Art Principles In Portrait Photography

How to Apply the Highest Classic Artistic Principles to your Photography.

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The real artist would have tried to reveal the woman's character, to make her what he conceived her to be, while this photographer had no conception of her; he allowed his background to testify to his lack of re sources. Only a background fully thought out can make the true portrait; any other method will destroy what good there may be in the sitter. Landscape should be introduced not for its intrinsic beauty but because its series of movements and masses are an aid and support to the figure. Architectural features may play a part if the lines they offer are of service in the picture-upbuilding; no other merit can justify their introduction.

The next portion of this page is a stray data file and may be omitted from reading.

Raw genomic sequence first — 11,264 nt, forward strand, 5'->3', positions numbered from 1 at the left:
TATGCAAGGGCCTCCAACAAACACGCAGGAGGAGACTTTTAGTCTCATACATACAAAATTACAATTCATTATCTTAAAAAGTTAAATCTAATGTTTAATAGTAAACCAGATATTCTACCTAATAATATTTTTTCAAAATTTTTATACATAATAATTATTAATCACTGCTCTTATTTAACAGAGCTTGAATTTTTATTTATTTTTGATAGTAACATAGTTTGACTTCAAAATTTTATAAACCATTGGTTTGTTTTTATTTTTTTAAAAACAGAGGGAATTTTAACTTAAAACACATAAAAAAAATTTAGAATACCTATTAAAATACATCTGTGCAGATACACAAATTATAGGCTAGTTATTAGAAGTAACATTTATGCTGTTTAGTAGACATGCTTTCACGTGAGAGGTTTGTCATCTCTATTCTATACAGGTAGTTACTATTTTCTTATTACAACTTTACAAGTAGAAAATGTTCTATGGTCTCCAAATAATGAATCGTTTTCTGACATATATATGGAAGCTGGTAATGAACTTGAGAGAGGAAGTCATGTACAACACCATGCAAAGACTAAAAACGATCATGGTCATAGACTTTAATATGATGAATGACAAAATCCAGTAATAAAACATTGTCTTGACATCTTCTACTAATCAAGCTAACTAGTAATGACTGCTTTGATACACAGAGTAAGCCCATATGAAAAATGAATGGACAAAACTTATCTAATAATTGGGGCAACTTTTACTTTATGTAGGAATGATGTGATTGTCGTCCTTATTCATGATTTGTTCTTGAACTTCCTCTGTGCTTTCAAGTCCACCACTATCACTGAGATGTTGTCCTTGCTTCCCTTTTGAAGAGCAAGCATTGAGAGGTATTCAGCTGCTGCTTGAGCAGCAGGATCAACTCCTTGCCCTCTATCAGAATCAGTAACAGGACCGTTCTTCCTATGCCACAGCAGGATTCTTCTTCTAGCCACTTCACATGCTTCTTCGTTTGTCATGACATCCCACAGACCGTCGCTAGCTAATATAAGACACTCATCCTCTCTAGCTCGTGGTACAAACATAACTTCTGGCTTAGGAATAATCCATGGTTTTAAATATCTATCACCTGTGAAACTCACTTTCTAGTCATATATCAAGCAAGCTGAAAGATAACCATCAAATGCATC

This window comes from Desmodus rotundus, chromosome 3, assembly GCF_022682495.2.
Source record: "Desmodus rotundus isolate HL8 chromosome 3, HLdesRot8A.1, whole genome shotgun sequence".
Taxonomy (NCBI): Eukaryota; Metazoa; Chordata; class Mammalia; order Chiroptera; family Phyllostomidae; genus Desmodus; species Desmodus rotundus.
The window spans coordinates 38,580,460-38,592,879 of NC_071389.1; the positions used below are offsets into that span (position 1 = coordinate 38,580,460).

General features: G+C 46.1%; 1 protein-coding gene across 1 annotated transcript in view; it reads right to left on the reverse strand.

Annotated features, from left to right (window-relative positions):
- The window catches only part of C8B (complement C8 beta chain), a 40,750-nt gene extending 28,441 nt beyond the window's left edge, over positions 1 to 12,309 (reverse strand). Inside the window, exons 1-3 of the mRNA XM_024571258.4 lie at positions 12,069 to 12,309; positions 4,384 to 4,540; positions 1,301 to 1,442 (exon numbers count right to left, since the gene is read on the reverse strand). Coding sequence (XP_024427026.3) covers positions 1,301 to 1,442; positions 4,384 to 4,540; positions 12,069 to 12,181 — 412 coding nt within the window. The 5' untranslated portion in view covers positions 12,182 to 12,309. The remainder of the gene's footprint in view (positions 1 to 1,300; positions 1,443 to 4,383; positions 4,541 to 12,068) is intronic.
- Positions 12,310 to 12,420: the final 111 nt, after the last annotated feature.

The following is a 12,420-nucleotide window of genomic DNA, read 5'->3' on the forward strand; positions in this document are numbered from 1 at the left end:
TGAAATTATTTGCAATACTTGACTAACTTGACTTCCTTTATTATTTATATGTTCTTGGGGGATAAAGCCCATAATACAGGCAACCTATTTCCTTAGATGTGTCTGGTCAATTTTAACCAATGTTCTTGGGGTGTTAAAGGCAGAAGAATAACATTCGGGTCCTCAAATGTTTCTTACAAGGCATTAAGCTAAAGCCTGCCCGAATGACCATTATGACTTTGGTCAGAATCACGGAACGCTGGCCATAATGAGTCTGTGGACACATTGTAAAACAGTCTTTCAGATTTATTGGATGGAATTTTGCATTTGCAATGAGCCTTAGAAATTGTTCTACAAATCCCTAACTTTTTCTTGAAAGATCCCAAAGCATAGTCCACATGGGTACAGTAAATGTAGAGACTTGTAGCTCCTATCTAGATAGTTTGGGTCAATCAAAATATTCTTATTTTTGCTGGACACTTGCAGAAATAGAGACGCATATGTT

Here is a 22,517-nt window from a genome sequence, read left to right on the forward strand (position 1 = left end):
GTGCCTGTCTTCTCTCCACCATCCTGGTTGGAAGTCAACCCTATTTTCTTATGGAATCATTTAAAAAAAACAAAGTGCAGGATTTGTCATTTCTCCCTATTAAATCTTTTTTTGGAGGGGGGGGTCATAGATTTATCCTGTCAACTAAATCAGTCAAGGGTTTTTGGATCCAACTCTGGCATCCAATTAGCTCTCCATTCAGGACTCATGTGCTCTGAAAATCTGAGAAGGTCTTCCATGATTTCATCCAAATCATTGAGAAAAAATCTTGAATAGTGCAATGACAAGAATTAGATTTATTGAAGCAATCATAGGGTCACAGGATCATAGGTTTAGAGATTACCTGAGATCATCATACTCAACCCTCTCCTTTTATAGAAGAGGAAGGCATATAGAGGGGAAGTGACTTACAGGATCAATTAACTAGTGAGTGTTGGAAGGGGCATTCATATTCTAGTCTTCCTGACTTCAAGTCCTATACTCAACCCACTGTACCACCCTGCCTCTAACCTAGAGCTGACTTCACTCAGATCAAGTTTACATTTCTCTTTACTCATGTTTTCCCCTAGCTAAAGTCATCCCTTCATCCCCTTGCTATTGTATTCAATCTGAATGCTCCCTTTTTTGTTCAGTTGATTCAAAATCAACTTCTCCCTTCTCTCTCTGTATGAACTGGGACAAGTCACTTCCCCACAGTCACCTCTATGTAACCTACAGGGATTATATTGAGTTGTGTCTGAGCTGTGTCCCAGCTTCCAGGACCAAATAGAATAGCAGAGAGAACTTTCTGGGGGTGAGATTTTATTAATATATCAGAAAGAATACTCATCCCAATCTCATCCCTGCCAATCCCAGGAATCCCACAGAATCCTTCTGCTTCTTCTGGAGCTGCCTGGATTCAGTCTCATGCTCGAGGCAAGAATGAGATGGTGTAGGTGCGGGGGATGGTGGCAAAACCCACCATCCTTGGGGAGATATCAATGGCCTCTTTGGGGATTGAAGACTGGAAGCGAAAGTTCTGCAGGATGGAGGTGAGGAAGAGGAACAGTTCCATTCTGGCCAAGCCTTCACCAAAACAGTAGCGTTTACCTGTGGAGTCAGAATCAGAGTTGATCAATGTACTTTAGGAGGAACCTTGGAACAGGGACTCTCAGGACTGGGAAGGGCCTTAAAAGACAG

Figure 114 is a photograph having all the refine ments that excellent workmanship, good lighting, the clean plate and superior printing can give. The realism is not so oppressive as in Fig. 1, yet the photographer was unable to free himself from mere fact rendering. The face, dress, floor, hat, curtain, are all equally literal. Compare it with Fig. 115. A transformation has taken place that makes this example a portrait while the other is the posed child. Here we have en veloped the child with feeling, with loving lines and tones, we have treated her in the picture as we would treat her in life, with the same lavish care. In the good straight photograph the child seems abandoned and